July 31, 2016

Malaysia’s Wildlife Conservation Act needs More Hiss and Snarl

Malaysia’s Wildlife Conservation Act needs More Hiss and Snarl

Malaysia's Wildlife Conservation Act 2010 will need more of a bite. Photo Credit: Pixabay

Malaysia’s Wildlife Conservation Act 2010 is tough on lawbreakers but not tough enough. In order for the law to serve as more of a deterrent to poachers and wildlife traffickers, it will need to have harsher penalties for both.

The law, which was passed in 2010, replaced Malaysia’s Protection of Wild Life Act and was hailed by conservationists as a significant step forward in the protection of wildlife species. It imposes mandatory prison terms of up to 5 years and fines of up to RM100,000 on people for killing or trafficking endangered animals like wild elephants and tigers. The law also prescribes a minimum fine and a mandatory prison term for setting poachers’ snares in addition to providing for penalties for people selling products made from the parts of protected species and their derivatives.

Yet it’s high time the Act was amended with still stiffer penalties, says Rasid Samsudin, director-general of Department of Wildlife and National Parks (Perhilitan). “We need to make some changes to the Act, especially on the penalties,” he said during an event promoting tiger conservation. Most importantly, he noted, the Act should be amended to cover the online sale of protected animals, a practice that has reached epidemic proportions across Malaysia.

That said, any law, no matter how comprehensive, is nothing but words on paper unless it is rigorously enforced. And often it’s precisely enforcement of wildlife laws that has been found wanting in Malaysia. In 2013, for instance, a local man broke the Wildlife Conservation Act 2010 by being found in possession of eight tiger pelts and 22 bags of tiger bones in his house in Peninsular Malaysia. Yet he was sentenced to a mere year in prison and a fine of MR200,000.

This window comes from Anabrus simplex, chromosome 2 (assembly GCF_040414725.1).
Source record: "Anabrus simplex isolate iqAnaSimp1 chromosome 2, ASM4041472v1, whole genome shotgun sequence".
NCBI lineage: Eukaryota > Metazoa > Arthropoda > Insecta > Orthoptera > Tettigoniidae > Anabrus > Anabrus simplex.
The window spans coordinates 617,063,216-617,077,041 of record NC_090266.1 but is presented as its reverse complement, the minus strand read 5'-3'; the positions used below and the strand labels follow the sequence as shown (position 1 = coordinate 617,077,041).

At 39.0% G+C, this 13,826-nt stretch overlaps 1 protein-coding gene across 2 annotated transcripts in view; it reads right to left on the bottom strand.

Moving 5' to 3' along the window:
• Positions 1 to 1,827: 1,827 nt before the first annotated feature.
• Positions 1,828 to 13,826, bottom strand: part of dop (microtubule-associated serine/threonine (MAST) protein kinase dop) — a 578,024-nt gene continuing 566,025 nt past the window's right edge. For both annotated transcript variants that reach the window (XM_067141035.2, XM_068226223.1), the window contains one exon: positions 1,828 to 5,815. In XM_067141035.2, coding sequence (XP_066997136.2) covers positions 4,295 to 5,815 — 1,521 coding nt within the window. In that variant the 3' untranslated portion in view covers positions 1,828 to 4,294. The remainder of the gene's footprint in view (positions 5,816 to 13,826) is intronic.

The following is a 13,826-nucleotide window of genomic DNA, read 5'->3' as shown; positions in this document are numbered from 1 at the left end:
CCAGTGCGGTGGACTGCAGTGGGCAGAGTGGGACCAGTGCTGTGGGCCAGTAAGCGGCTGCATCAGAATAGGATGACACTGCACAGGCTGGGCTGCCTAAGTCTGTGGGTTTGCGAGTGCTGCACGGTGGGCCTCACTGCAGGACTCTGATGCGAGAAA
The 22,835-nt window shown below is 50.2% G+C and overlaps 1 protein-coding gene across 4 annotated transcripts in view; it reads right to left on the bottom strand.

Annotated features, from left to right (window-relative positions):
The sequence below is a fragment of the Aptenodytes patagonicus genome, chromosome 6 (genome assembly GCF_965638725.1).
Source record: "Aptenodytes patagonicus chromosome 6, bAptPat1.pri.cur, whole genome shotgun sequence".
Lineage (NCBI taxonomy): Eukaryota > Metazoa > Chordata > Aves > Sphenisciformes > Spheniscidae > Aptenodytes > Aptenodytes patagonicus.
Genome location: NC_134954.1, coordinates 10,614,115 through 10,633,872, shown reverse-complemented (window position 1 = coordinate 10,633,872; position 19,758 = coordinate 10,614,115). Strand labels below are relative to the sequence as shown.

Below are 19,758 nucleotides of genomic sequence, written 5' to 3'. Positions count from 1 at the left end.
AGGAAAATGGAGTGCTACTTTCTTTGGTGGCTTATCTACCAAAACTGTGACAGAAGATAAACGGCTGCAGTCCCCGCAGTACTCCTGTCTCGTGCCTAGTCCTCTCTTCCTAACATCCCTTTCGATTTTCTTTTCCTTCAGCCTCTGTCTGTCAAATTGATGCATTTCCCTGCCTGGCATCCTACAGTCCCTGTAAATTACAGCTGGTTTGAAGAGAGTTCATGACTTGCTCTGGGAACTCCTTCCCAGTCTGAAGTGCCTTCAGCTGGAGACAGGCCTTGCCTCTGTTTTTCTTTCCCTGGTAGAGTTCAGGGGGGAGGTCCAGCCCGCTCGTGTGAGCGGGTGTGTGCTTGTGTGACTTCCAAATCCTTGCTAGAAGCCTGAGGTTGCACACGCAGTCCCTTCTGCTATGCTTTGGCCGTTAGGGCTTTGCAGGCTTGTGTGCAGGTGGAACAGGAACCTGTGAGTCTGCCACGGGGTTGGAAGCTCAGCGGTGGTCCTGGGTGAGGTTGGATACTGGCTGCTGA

And this despite the fact that the number of Malayan tigers in the wild has dropped to a catastrophic low with the species hovering on the verge of no return. A mere 300 or so wild tigers remain, yet many Malaysians continue to pose grave dangers to them, believing as they do that the various parts of tigers possess curative properties. “The perception of the older generation about the benefits and medicinal values of tiger body parts must be eliminated and there must be greater awareness of conservation issues concerning wildlife, especially tigers,” said Wan Junaidi Tuanku Jaafar, minister of Natural Resources and Environment.

To save tigers and other critically endangered species, we will need a combination of all three: harsher penalties for lawbreakers, better enforcement of wildlife laws, and educational campaigns to explain to Malaysians better why it is in their own interest to save the country’s majestic yet perennially beleaguered species.

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